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COVID-19 News - Cerebral Amyloid Angiopathy  Jul 17, 2023  7 months, 5 days, 4 hours, 31 minutes ago

French Neurologists Raise Alarm About COVID-19 And Cerebral Amyloid Angiopathy

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French Neurologists Raise Alarm About COVID-19 And Cerebral Amyloid Angiopathy
COVID-19 News - Cerebral Amyloid Angiopathy  Jul 17, 2023  7 months, 5 days, 4 hours, 31 minutes ago
Many deaths in old individuals especially those with Alzheimer, Dementia etc could have been attributed due to this.

COVID-19 News: In a recent development, French neurologists have warned that COVID-19 could potentially worsen cerebral amyloid angiopathy (CAA), a cerebrovascular disorder characterized by the buildup of amyloid in the brain's blood vessels. This condition, often found in individuals with Alzheimer's and dementia, may lead to brain bleeds and could be a significant contributing factor in the deaths of older individuals.

Radiological examination. (A) T2 sequence MRI performed after 1 year of follow-up. Cortical siderosis of the right convexity and occipital area (white arrows). (B) Overall stability of cortical siderosis (white arrows). (C) SWI sequence MRI performed 7 days before death. Frontal and parietal hyposignal corresponding to subarachnoid hemorrhage (red arrows). Artifacts are linked to the patient’s movements. (D) CT scan with meningeal hyperdensity (red arrow) corresponding to subarachnoid hemorrhage.

The research, conducted by neurologists from the University of Lille, Inserm, and CHU Lille in France, sheds light on the neurological impact of COVID-19. Studies have shown that between 26% and 56% of COVID-19 cases exhibit neurological symptoms, with some patients experiencing long-term cognitive deficits.
Additionally, magnetic resonance imaging (MRI) data indicates that COVID-19 patients may experience a reduction in brain volume and gray matter thickness compared to control groups, which correlates with a greater cognitive decline.
While the main brain lesions observed in deceased COVID-19 patients are of vascular and inflammatory types, the connection between COVID-19 and pre-existing neurodegenerative conditions such as Alzheimer's disease (AD) remains unclear. CAA, a condition prevalent in AD patients, affects up to 80% of individuals with the disease. The study suggests that SARS-CoV-2, the virus responsible for COVID-19, may have a synergistic effect on a specific manifestation of CAA called Aβ-related angiitis (ABRA), characterized by inflammation of the brain's superficial vessels.
To support their findings, the neurologists presented the case of an 82-year-old man with a seven-year history of CAA who succumbed to ABRA following a SARS-CoV-2 infection. The patient had been previously diagnosed with sporadic CAA after experiencing a transient ischemic attack. Regular neurological follow-ups showed stability in cortical siderosis and cortical atrophy. However, microbleeds appeared two and seven years after the initial diagnosis.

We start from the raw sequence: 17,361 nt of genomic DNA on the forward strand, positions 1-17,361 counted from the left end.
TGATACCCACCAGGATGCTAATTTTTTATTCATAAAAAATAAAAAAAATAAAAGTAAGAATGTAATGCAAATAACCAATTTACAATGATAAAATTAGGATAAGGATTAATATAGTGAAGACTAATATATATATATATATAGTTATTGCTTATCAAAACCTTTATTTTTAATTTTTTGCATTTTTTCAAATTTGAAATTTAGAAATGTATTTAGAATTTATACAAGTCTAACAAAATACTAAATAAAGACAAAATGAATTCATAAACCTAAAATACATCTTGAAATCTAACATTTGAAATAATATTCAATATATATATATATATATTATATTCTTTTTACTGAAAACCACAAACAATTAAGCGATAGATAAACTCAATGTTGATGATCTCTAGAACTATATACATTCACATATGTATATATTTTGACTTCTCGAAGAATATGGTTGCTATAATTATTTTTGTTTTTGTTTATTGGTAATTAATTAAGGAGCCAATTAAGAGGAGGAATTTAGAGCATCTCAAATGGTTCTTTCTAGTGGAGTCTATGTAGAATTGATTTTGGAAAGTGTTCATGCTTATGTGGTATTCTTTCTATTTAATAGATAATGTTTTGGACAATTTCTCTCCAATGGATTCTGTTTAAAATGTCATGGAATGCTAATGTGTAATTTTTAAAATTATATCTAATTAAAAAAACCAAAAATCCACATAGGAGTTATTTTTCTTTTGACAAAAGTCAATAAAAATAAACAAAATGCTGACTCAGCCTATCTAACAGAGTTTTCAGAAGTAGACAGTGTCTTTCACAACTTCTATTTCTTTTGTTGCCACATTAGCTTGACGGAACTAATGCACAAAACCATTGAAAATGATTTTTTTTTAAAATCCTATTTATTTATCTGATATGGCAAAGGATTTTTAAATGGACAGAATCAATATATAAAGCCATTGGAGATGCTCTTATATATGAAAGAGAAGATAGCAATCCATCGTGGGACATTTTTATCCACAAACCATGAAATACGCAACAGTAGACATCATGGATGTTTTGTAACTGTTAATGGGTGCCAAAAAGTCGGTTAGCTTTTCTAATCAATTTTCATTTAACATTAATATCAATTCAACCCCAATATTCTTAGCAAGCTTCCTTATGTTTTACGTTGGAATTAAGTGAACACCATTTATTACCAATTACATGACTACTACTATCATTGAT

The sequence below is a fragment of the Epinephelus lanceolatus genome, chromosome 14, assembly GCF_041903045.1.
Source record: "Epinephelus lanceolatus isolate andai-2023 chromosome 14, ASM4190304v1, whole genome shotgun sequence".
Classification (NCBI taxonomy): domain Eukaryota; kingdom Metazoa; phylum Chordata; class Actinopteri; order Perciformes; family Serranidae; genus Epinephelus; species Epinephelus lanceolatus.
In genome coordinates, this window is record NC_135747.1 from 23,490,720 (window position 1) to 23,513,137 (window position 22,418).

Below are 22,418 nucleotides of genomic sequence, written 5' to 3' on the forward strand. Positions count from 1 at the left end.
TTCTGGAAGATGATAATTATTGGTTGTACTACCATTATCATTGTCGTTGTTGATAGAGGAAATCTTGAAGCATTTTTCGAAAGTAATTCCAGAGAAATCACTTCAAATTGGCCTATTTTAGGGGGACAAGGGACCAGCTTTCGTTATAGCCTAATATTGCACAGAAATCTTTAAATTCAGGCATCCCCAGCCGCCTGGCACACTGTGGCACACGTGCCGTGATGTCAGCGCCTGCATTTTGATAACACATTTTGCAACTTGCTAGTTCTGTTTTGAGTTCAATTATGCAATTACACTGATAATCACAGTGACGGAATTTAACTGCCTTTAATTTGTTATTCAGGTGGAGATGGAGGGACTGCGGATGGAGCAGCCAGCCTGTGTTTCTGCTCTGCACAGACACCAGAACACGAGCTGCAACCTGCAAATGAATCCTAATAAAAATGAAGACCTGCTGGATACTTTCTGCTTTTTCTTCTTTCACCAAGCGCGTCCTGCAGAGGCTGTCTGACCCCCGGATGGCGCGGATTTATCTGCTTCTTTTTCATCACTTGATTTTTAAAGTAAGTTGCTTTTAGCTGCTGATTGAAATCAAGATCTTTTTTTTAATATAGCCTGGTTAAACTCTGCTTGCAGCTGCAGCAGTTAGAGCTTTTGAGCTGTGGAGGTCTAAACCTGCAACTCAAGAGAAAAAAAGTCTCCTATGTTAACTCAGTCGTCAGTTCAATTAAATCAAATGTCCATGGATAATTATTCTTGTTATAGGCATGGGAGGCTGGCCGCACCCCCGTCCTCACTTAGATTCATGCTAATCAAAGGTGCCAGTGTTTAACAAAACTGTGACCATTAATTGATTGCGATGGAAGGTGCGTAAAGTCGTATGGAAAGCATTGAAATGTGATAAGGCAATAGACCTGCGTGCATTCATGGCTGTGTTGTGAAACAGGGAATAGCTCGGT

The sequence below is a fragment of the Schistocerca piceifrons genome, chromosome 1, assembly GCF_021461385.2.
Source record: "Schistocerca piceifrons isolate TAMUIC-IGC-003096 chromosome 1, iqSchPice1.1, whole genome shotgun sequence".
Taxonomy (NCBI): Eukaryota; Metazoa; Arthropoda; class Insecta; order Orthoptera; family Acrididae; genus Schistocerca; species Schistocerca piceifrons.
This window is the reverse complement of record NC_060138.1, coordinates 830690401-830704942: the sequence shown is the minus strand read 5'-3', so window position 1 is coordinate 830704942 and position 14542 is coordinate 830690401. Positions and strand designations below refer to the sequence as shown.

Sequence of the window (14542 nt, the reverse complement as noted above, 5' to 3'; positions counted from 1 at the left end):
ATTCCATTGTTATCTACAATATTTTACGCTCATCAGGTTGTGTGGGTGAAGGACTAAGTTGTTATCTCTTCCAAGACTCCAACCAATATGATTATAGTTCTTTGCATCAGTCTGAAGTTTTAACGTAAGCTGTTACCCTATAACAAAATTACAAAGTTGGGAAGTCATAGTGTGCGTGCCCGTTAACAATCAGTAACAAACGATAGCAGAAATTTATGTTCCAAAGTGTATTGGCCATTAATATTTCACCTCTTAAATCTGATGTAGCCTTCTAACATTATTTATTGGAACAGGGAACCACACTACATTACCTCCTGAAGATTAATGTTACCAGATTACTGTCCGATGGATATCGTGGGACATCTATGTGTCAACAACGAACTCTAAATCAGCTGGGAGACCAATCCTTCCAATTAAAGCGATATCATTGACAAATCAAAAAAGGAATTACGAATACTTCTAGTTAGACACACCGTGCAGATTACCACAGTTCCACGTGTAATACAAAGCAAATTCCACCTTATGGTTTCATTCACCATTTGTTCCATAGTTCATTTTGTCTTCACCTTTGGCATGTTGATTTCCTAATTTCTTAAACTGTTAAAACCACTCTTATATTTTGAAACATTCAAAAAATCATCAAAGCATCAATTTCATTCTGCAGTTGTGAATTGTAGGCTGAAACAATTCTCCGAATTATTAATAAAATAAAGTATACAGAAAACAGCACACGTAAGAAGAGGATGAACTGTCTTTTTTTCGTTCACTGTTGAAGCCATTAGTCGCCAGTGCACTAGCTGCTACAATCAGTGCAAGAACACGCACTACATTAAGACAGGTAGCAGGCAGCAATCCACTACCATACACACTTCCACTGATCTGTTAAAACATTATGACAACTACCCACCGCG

The patient exhibited mild cognitive impairment affecting verbal episodic memory and executive functions a year before his death. Four months prior to his passing, he tested positive for COVID-19, experiencing fatigue and fever. Subsequently, his neurological condition rapidly deteriorated, leading to gait and speech disorders. CT and MRI scans conducted seven days before his death revealed multiple subarachnoid hemorrhages and punctiform ischemic lesions. The autopsy performed after his death confirmed the presence of ABRA, marked by granulomatous inflammation of the arachnoid vessels and superficial cortical ves sels.
The researchers stress that this is the first reported case of ABRA following a SARS-CoV-2 infection, providing valuable histological data. Previous MRI reports had highlighted brain and subarachnoid hemorrhages in CAA patients with COVID-19, but no pathological confirmation was available at the time. These findings suggest that SARS-CoV-2 can infect the central nervous system, primarily targeting cells expressing the angiotensin-converting enzyme 2 (ACE2) receptor. The infection of these cells may lead to endothelial dysfunction and explain the vascular brain lesions observed in COVID-19 patients.
Furthermore, COVID-19 is known to trigger immune system dysregulation, including abnormal production of pro-inflammatory cytokines and activation of the innate and adaptive immune responses as covered in previous studies and COVID-19 News reports. Autoimmune reactions, caused by the immune system's response to damaged tissues, may also occur. ABRA has been linked to autoimmunity against amyloid beta (Aβ) deposits, indicating that the immune response to Aβ deposits could be responsible for ABRA development.

In light of these findings, the case report emphasizes the potential long-term effects of SARS-CoV-2 on the brains of infected individuals, particularly those with underlying vasculodegenerative conditions.
Further research is necessary to fully understand the complex interactions between COVID-19 and neurodegenerative diseases, providing critical insights into effective treatment strategies and the prevention of severe neurological complications in COVID-19 patients.
The warnings were published as a correspondence in the peer reviewed Journal of Neuropathology and Experimental Neurology.
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